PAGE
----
A saint is one who has been recognized for having an exceptional degree of holiness, sanctity, and virtue. While the English term "saint" originated in Christianity, the term is now used by historians of religion "in a more general way to refer to the state of special holiness that many religions attribute to certain people," with the Jewish Tzadik, the Islamic wali, the Hindu rishi or guru, and the Buddhist arahat or boddhisatva also referred to as saints. Depending on the religion, saints are recognized either through official church recognition or by popular acclaim (see Folk saints).
In Christianity, "saint" has a wide variety of meanings, depending on its usage and the denomination. In some denominations, "saint" refers to any believer who is "in Christ", and in whom Christ dwells, whether in heaven or in earth. In Orthodox and Catholic teachings, all Christians in heaven are considered to be saints, but some are considered to be worthy of higher honor, emulation, or veneration, with official church recognition given to some saints through canonization or glorification.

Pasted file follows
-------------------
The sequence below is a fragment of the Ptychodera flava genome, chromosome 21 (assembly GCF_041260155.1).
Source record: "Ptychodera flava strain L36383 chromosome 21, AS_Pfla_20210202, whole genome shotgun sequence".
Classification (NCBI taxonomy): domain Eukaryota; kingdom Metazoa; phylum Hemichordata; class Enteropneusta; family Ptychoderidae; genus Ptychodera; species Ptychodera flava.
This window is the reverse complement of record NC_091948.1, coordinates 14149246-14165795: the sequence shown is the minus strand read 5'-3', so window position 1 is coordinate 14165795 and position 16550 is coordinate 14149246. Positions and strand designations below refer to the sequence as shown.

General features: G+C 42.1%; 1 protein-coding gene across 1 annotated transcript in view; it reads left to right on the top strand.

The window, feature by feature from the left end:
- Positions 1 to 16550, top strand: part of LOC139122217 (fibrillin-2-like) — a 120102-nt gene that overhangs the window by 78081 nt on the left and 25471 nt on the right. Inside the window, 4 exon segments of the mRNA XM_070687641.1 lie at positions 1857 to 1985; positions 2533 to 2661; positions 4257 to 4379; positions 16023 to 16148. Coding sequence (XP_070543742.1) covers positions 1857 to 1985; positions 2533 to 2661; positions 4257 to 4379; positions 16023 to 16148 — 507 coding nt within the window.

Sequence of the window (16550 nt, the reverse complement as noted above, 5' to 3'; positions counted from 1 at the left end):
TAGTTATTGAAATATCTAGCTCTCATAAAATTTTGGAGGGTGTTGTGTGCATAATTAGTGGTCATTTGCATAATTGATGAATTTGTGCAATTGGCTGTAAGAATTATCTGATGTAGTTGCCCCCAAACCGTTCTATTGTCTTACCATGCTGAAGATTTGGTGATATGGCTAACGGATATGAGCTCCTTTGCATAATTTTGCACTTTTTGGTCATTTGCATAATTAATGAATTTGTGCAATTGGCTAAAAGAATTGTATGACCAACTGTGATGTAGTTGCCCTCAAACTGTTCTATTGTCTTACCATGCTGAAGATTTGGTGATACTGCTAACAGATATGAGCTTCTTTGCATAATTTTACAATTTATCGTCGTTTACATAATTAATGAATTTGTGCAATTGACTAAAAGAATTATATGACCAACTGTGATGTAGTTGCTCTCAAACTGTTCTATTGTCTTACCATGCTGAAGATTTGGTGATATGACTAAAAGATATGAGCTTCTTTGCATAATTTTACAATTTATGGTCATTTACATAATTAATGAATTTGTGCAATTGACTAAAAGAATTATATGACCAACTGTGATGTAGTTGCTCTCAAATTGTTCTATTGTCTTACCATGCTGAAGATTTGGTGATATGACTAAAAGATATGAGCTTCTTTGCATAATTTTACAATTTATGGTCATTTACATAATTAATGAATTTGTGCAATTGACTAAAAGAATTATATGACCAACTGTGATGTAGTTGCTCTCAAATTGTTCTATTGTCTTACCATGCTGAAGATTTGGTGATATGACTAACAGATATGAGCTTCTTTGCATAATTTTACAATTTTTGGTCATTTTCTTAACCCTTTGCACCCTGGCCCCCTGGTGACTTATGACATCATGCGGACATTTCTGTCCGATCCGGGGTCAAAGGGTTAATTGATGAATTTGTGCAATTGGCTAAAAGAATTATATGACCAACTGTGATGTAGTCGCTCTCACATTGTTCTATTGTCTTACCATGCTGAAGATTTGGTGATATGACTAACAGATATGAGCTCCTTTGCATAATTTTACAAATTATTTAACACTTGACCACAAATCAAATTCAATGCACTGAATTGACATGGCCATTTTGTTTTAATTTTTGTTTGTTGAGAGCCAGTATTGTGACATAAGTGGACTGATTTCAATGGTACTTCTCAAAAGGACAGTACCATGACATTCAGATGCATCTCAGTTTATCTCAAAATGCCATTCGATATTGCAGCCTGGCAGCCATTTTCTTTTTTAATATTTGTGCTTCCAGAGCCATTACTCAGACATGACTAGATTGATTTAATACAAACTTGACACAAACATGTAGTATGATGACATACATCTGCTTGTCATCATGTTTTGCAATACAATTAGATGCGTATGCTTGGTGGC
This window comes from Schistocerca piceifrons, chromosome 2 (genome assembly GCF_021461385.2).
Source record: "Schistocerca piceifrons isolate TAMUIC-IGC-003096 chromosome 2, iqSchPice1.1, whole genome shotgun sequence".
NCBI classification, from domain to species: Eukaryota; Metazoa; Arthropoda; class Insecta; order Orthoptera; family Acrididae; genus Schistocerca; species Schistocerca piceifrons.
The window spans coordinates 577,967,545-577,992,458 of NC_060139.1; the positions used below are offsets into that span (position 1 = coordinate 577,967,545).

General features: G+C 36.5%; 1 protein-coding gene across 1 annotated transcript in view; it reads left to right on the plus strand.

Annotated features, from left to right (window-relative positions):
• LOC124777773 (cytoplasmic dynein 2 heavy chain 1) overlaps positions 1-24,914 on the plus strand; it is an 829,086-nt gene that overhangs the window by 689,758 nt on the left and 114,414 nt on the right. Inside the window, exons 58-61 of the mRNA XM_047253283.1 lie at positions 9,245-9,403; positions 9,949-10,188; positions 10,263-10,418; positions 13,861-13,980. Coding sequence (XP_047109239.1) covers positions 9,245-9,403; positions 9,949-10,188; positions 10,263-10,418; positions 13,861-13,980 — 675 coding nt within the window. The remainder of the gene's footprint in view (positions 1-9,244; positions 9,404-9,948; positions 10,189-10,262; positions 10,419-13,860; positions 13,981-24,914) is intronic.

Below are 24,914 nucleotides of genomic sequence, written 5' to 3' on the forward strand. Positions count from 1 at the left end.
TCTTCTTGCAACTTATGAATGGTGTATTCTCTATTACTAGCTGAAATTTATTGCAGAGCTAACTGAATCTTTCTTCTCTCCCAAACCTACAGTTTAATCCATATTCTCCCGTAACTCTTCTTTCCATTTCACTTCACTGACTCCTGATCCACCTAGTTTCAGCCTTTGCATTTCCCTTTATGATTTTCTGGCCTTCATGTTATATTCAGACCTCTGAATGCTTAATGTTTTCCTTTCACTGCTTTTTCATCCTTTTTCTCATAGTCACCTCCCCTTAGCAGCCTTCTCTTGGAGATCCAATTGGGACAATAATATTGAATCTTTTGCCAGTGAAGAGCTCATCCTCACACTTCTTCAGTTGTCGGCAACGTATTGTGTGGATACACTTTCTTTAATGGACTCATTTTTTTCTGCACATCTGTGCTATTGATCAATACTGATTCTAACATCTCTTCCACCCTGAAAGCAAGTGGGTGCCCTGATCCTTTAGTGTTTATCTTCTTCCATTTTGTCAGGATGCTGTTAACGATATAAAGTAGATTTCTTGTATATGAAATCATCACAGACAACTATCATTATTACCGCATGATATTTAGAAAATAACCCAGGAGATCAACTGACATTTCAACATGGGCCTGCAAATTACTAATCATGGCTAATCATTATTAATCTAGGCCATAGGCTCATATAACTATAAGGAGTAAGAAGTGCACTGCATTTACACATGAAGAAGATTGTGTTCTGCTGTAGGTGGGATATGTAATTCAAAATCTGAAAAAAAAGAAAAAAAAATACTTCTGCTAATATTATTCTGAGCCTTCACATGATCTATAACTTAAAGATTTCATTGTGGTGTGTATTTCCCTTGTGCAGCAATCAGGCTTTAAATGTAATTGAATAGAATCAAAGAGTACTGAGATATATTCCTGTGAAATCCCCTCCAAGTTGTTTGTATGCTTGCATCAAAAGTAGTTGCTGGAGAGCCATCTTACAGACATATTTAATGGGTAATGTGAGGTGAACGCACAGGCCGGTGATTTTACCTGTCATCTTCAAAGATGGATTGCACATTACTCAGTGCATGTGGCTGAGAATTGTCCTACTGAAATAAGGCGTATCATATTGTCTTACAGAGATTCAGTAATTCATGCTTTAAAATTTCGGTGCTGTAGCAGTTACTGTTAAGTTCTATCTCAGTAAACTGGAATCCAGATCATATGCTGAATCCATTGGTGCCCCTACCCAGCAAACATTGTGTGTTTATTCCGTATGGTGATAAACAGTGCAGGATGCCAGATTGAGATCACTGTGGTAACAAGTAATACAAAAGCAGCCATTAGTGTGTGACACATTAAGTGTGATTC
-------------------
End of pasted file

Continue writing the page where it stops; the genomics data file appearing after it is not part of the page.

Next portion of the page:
Famous quotes containing the word saint:
“This is the fundamental idea of culture, insofar as it sets but one task for each of us: to further the production of the philosopher, of the artist, and of the saint within us and outside us, and thereby to work at the consummation of nature.”
—Friedrich Nietzsche (18441900)
“A saint addicted to excessive self-abnegation is a dangerous associate; he may infect you with poverty, and a stiffening of those joints which are needed for advancementin a word, with more renunciation than you care forand so you flee the contagion.”
—Victor Hugo (18021885)
“Good morrow, friends. Saint Valentine is past;
Begin these woodbirds but to couple now?”
—William Shakespeare (15641616)